• Current Reads

      Life after Life Jill McCorkle
      This Is Your Captain Speaking Jon Methven
      The Starboard Sea Amber Dermont
      Snark David Denby
      Bring Up the Bodies Hilary Mantel
  • Popular Tags

  • Recent Reflections

  • Categories

  • Moleskine’s All-Time Favorites

  • Echoes

    sumithra MAE on D.H. Lawrence’s Why the…
    To Kill a Mockingbir… on [35] To Kill A Mockingbird…
    Deanna Friel on [841] The Price of Salt (Carol…
    Minnie on [367] The Rouge of the North 怨…
    travellinpenguin on [841] The Price of Salt (Carol…
    travellinpenguin on Libreria Acqua Alta in Ve…
  • Reminiscences

  • Blog Stats

    • 1,040,414 hits
  • Enter your email address to subscribe to this blog and receive notifications of new posts by email.

    Join 1,728 other followers

  • Advertisements

[716] The Eagle Has Landed – Jack Higgins


” At precisely one o’clock on the morning of Saturday, November 6, 1943, Heinrich Himmler, Reichsfuhrer of the SS and Chief of State Police, received a simple message: ‘The Eagle has landed.’ It meant that a small force of German paratroopers were at that moment safely in England and poised to snatch the British Prime Minister, Winston Churchill, from the Norfolk country house where he was spending a quiet weekend near the sea. ” (Prologue)

The Eagle Has Landed is speculative fiction at its best. Set during the World War Two when the war was going badly for Germany in 1943, Hitlet has an idea that if the Germans could make a successful strike against Winston Churchill, perhaps British morale would be so shaken that a negotiated peace could be made. Hitler commissions Himmler to hatch a plan that will either kidnap or kill Churchill, who, the Germans learn from Joanna Grey, a 68-year-old lady-spy living in the Norfolk village of Studley Constable, will be staying with the local lord of the manor. Tasked with planning and carrying out this mission are Radl, Steiner, along with what remains of Steiner’s paratroop assault group after having fought on the Eastern front and then being assigned in disgrace to the Channel Islands, and Devlin, an IRA man resident in Berlin.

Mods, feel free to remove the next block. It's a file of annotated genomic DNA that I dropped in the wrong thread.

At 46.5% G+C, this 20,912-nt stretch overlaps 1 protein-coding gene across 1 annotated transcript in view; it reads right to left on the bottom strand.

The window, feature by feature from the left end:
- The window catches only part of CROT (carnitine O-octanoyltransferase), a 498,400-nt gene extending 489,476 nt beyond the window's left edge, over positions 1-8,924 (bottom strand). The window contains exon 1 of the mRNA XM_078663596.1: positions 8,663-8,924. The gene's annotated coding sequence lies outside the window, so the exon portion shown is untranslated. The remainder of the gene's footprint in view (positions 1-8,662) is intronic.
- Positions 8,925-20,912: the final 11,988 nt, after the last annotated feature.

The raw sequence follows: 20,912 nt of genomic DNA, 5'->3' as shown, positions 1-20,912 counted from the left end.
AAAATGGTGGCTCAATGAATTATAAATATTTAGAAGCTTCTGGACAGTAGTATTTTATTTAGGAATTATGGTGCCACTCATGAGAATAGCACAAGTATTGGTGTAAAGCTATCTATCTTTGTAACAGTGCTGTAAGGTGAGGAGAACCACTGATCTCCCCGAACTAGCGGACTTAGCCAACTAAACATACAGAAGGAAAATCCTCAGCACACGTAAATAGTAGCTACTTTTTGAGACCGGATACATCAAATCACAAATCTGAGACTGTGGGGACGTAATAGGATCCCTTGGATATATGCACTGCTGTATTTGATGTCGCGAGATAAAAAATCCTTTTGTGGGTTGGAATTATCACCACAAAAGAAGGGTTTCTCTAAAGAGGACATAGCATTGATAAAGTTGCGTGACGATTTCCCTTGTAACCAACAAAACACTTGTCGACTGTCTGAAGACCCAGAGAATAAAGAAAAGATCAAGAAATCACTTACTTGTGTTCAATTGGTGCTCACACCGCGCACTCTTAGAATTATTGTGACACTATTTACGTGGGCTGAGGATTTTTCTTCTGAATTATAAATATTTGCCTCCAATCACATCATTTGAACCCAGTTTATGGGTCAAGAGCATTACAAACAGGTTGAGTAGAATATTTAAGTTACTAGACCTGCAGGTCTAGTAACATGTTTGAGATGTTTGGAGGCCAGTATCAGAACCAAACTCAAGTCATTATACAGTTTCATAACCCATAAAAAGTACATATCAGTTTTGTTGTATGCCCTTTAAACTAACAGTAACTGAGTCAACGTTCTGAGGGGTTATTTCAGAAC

Two-thirds of the book devotes to the meticulous planning of this operation to kidnap the British prime minister. Higgins goes into details all the specifics of this operation: parachuting down the hamlet, the chartering of a flight, the recruitment of pilot, the ingenuity of deception, the acquisition of land vehicles and the infiltration into the village. The action is sleek and intensely absorbing, keeping alive one’s eagerness to see what will happen next., as the spy works seamlessly with the assault team to over the village and hold it incommunicado. The genteel lady who spies for Germany manages to fool everyone and win complete trust of the local lord and Father Vereker, who knows of the Prime Minister’s incognito visit but has worn to secrecy. So his commitment to confidentiality works in favor of the assault team because the priest would have thought the German team, disguised and passed as Englishmen, are sent over to guard the PM.

The book is evenly paced and splendidly written. It follows a mission plot that actually makes villainous protagonists sympathetic. The operation might have been successful had it not been for a German soldier who sacrifices his life to save a little girl from drowning in the creek. Higgins takes time to fully develop his characters. The lieutenant-colonel Kurt Steiner is a weary combat veteran who despises the Nazis, and has no choice but to accept the assignment because his involvement might ease up the outcome of trial of his father, who is accused of treason. The only zealot among this assault team, ironically, is a treacherous Englishman, a member of the SS British Free Corps.

The whole orchestration and execution of the mission sends me to the edge of the seat. It’s intensely suspenseful to watch the choreography of these players as the clock is ticking. Higgins has the reader riveted at how his characters realize their fate.

356 pp. Berkley Books. [Read|Skim|Toss] [Buy|Borrow]


4 Responses

  1. I love this book, it was probably my first thriller, and classic all the way.

    • I was reading Ken Follett’s Eye of the Needle and the back of the book informed me of this one. It’s very good speculative fiction with a historical touch.

  2. Not read it but am a big fan of thrillers. My favourite being The Day of The Jackle. Quite apt after last week. I too love moleskine jotters.

    If you like mysteries, i am nearly at the climax of ‘The Clairvoyant’ on my gromsdaybook blog


    • I think The Eagle Has Landed is more nuanced than Eye of the Needle, which actually brought me to this book. The characters are more than just stock and the plot intriguing.

      I put both of the books on my list. I’m Bangkok now—there’s a great bookstore that has amazing selections. Ill go look for them.

Leave a Reply

Fill in your details below or click an icon to log in:

WordPress.com Logo

You are commenting using your WordPress.com account. Log Out /  Change )

Google+ photo

You are commenting using your Google+ account. Log Out /  Change )

Twitter picture

You are commenting using your Twitter account. Log Out /  Change )

Facebook photo

You are commenting using your Facebook account. Log Out /  Change )


Connecting to %s

%d bloggers like this: